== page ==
All aspects of playing need consideration, not merely finger independence, tone control, and fluency – important though these obviously are for pianists. Scales, arpeggios, exercises and studies can all be helpful, but must be executed with an understanding of why they matter, and what is being developed.

Above all, our physical engagement with the instrument should be healthy, mindful, personal, controlled and fluid.

The most important way that our Musical Technique can be improved is through Practice. However, we must not become confused into believing the common misconception that practice is the primary engine of musical development and progress.

Practice is certainly important for securing Musical Technique by developing the mechanics of our movement and kinaesthetic memory, etc. But the impact of practice on Essence (aural development, creativity, etc) and Understanding (learning about the music and how it works) is less measurable.

Musical Understanding

While we are nurturing our Musical Essence through listening and developing our Musical Technique through practice, we must also foster our Musical Understanding through learning.

This might include learning:

  • how to read and write music fluently;
  • an understanding of music theory, and compositional techniques;
  • a knowledge of the historical, social and cultural background of pieces;
  • an awareness of the background and genesis of the piece itself;
  • and ultimately some insight into the mind of the composer;
  • and into our own mind, engagement and motivation.

It is possible to travel a fair distance as a player simply by copying pieces by rote – for example, from a YouTube video or imitating a teacher. But the limitations of such “learning” always become apparent sooner or later, and a dearth of Musical Understanding will cause considerable frustration.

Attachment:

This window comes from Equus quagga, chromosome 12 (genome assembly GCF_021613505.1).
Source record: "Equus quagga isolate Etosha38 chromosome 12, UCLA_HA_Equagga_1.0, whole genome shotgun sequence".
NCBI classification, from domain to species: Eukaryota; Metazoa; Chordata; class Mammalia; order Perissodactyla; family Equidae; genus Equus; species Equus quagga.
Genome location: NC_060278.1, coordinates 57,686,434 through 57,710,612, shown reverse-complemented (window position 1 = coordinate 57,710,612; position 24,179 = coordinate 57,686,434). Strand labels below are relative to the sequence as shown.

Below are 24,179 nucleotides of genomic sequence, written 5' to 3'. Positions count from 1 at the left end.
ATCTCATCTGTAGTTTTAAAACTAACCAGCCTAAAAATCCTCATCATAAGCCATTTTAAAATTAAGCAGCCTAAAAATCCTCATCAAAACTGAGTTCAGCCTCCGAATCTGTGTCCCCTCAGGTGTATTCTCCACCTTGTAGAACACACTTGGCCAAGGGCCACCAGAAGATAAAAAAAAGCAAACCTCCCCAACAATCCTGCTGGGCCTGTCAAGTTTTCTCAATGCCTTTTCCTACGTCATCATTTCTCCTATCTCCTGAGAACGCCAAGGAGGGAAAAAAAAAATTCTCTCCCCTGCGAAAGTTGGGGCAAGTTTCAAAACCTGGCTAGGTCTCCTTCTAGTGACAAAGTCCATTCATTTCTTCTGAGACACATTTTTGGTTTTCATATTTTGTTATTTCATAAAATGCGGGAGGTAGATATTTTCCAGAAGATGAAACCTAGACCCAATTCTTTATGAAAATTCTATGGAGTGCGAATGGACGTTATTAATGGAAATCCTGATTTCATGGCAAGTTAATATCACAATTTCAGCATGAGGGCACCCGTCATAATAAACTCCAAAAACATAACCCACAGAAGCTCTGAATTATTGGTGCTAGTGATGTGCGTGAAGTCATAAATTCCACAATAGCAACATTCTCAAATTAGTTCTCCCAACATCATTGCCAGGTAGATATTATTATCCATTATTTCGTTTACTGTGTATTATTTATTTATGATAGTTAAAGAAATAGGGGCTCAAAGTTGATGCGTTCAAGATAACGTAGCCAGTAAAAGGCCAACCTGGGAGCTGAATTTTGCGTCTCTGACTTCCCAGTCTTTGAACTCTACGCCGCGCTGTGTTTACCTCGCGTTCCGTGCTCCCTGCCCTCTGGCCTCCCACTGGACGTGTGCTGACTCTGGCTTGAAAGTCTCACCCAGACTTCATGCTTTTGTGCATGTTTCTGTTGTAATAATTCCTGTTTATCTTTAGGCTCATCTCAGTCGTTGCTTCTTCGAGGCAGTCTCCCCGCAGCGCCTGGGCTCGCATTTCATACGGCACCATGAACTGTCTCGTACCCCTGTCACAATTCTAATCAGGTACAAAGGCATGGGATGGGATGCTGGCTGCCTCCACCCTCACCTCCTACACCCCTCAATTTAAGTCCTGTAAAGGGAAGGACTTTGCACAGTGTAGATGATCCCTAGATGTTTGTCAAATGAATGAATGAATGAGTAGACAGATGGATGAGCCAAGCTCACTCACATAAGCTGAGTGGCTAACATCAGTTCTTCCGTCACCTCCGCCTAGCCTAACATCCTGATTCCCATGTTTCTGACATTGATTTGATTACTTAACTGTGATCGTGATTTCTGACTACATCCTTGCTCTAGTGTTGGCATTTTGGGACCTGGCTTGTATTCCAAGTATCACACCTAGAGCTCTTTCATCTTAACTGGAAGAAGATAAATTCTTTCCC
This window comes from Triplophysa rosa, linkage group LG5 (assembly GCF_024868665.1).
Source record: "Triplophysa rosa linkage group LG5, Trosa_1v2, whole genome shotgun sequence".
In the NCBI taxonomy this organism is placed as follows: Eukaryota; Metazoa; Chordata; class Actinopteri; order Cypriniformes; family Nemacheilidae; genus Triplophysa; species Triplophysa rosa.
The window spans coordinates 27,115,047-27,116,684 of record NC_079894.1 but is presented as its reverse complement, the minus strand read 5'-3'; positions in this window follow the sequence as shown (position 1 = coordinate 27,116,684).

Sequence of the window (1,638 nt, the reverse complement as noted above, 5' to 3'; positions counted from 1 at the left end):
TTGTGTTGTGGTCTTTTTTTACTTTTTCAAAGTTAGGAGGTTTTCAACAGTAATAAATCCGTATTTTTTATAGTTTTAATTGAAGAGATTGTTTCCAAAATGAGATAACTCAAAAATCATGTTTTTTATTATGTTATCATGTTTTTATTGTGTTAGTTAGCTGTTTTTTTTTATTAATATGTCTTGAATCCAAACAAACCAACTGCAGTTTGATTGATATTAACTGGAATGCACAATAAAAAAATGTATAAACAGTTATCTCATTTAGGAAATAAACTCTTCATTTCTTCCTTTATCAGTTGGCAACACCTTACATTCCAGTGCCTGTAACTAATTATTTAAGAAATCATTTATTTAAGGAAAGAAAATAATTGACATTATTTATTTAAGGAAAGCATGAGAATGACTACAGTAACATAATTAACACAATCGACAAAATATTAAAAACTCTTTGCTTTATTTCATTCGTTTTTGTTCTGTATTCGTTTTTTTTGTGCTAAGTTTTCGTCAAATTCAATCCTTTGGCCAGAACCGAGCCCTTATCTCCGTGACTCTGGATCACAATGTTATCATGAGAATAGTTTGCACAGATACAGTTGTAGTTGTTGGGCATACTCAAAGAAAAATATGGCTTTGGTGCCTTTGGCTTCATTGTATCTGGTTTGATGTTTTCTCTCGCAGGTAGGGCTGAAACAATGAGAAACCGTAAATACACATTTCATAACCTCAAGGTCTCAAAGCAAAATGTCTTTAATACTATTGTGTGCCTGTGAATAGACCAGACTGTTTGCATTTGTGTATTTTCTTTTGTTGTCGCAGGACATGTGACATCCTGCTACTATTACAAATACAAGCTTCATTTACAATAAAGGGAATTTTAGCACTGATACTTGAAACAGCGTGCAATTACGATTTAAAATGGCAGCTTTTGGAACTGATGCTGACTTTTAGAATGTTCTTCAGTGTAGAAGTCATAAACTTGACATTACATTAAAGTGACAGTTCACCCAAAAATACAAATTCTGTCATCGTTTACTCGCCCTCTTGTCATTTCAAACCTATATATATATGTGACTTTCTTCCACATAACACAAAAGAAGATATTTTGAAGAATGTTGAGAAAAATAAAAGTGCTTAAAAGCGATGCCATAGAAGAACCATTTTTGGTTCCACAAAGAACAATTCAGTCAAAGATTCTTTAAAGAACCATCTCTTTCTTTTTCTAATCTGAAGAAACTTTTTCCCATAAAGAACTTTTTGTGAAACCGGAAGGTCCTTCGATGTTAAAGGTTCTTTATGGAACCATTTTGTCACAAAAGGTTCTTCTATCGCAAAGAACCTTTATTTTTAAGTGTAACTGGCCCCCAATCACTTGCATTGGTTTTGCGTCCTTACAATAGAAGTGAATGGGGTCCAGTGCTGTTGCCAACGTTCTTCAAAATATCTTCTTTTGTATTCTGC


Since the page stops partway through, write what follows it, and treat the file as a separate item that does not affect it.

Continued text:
Similarly, we might allow students to focus almost exclusively on the music they already enjoy, rather than broadening their knowledge of music through the ages. Once again, we should question our effectiveness as educators if we aren’t succeeding in developing our students’ breadth of musical experience, engagement and taste.

In my view, then, the most important way that Musical Understanding can be developed is through proper Education. For those of us who are teachers, this is perhaps our most fundamental responsibility.

A Simple Case Study

How do these Three Treasures relate to each other and work together? How does a recognition of their important and mutual connectivity enhance teaching and learning?

Carol is rattling through the twelve harmonic minor scales as a warm up at the start of her lesson, and all is going well until B minor, at which point she gets completely and inexplicably stuck, repeatedly at the same point.

I can observe that the problem is with her fingering – a small error in the LH descending pattern is throwing her off course. It would be easy for a teacher at this point to focus on correcting this problem (which is of course a matter of Musical Technique).

However, working exclusively on correcting a fingering pattern can, depending on the context, prove very frustrating. Focussing on one Treasure without reference to the other two is rarely, in my experience an effective way to teach, and unlikely to result in lasting learning.

How then can the Three Treasures combine to provide a more effective learning solution in Carol’s case?

Musical Essence here affects Carol’s ability (or otherwise) to hear whether the scale pattern itself is musically accurate. Playing the scale incorrectly and asking Carol to identify any mistakes as soon as she hears them might be an effective way to jog her aural engagement.